- Use other tools to manage your account. I’m no expert but I know that there are many tools for scheduling Tweets, checking analytics, hosting multiple sits and enhancing your profile. Use them to your advent age if you have the time, patience, know-how or care.
Email is one of the most basic tools of blogging, and even just general online communication. I’m sure that most of us check and use are email accounts daily. I know I do. But if you’re anything like me, you’d know how crazy your email account can get. The problem is I’m lazy. I read an email and either keep it or delete – and never think about it again. My inbox has practically no organisation, and thousands of emails from years ago still sitting in the deleted file. Something has to change…. so what should I do?
- Go through that inbox – If you’re anything like me, you hundreds of old (read) emails in your inbox. Go through them! They’re only causing a backlog. Delete what you don’t need. Move what you do into folders.
- Permanently delete your old mail – Don’t let all your old mail sit idly in your deleted/trash folder. It may seem daunting that those emails will be gone forever, but the more deleted emails you keep, the less storage you have. If you don’t need them, don’t keep them.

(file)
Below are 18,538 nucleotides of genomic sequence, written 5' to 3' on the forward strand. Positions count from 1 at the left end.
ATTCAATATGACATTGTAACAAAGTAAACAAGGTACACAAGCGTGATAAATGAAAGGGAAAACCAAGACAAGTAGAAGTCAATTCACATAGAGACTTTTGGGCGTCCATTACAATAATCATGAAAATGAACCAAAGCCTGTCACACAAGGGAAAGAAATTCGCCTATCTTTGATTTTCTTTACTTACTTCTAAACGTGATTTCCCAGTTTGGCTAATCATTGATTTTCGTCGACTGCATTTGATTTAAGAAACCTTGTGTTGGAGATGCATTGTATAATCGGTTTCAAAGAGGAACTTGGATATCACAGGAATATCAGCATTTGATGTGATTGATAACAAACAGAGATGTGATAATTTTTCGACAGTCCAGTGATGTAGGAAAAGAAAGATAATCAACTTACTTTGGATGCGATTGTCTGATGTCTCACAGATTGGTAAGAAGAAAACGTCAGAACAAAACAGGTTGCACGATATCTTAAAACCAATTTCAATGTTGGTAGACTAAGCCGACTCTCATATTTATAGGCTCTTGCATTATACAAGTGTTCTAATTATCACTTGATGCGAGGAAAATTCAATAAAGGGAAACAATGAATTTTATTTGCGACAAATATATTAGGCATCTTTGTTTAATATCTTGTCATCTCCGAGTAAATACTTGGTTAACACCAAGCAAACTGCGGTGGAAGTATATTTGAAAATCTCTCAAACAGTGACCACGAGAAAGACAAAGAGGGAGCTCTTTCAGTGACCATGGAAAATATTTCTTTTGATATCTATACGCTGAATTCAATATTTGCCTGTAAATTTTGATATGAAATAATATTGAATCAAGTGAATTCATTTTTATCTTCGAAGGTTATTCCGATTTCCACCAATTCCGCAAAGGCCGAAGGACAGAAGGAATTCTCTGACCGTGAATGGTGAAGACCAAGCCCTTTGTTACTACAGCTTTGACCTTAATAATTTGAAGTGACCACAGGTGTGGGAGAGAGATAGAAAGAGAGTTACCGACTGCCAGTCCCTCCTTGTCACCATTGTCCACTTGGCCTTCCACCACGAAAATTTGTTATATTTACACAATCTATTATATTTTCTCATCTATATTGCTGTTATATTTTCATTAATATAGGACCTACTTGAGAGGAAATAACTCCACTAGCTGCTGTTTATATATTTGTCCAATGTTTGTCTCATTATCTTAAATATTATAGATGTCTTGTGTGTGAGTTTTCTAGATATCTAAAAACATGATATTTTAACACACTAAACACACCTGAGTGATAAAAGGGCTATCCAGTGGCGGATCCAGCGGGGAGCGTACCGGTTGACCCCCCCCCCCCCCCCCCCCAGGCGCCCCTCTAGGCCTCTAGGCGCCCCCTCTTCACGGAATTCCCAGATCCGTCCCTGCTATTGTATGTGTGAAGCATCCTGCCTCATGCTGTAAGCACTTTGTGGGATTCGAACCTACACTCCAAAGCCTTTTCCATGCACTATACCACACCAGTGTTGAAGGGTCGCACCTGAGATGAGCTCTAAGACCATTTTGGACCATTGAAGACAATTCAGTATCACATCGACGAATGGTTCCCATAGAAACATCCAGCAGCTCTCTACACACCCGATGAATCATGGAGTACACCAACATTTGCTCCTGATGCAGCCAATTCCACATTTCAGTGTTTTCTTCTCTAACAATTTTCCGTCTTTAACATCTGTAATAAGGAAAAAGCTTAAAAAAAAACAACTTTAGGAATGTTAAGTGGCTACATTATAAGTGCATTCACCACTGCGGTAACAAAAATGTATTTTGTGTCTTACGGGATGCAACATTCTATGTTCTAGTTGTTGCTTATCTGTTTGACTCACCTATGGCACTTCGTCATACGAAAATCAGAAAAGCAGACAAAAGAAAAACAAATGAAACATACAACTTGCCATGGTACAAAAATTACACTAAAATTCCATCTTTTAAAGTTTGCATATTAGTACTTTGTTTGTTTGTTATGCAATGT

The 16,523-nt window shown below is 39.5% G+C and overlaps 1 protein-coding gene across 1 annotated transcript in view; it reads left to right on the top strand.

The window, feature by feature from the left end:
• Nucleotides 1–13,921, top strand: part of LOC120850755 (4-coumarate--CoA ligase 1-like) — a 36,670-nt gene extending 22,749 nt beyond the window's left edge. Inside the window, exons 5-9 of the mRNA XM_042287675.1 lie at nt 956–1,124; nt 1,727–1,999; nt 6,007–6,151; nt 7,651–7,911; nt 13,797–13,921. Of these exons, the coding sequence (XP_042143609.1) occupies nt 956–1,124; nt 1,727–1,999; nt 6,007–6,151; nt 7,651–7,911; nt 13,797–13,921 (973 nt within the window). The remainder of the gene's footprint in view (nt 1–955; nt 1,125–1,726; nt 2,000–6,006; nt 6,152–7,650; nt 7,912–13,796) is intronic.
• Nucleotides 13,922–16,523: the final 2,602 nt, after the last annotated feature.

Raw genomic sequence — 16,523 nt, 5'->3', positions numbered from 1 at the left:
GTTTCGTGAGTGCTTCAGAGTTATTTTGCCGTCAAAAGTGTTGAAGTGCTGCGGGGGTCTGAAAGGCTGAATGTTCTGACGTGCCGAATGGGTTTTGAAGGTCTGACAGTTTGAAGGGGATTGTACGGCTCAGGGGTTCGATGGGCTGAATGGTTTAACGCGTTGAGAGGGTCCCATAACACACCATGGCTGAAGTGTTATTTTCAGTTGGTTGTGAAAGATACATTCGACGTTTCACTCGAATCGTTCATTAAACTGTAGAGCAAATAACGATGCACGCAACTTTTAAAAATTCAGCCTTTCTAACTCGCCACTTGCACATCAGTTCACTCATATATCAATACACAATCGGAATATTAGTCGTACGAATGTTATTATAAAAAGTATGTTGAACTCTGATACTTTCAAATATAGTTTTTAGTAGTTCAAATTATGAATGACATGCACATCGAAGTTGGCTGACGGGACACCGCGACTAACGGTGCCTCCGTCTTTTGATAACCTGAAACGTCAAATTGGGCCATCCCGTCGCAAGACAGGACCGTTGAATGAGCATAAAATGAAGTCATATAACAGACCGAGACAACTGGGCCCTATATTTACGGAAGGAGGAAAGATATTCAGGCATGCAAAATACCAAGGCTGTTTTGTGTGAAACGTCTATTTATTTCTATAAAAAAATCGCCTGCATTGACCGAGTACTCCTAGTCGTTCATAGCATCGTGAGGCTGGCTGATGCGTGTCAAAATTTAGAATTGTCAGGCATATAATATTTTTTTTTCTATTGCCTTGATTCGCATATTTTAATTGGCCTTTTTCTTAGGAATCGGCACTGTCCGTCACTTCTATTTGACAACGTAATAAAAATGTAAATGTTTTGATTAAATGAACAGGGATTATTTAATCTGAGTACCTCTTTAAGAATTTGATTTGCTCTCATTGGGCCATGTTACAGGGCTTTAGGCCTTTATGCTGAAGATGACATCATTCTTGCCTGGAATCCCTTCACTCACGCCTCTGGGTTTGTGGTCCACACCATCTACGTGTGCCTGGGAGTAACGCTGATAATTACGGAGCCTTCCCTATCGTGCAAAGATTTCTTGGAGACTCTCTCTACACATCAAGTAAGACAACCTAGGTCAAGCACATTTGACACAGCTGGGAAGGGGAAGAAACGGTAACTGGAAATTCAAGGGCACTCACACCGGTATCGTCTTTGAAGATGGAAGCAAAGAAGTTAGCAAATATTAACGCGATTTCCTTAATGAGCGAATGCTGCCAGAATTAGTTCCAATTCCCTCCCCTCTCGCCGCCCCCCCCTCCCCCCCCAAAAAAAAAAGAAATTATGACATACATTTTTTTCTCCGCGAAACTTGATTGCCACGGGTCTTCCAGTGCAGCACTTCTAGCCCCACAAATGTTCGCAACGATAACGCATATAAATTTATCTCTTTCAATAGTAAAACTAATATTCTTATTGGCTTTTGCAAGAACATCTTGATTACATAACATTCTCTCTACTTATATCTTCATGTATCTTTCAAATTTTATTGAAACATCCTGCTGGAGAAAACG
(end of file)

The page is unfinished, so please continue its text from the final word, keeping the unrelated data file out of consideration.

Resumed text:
- Create folders & subfolders – don’t be scared to go a little crazy! Add as many as you need. Folders allow you to easily access important emails or store them for a quick retrieval at a later date. Don’t let your read emails build up in your general inbox like I said before, sort them. Go for folders such as “review requests”, “publisher correspondences”, and “Netgalley/Edelweiss approvals”, anything you think it is important and you have an abundance of.
- Update your contacts – One thing a lot of people neglect is their contact list. It’s a bit more work than the rest but take the time to add the contacts you need – it’s easier to send emails when you know where it’s going to!
- Unsubscribe – Do you sign up for a lot of author newsletters, free ebook services and other annoying emails like I do? Well, now this time to assess all of this. Unsubscribe to anything that you automatically delete without opening or just don’t need anymore. It will clear up your inbox.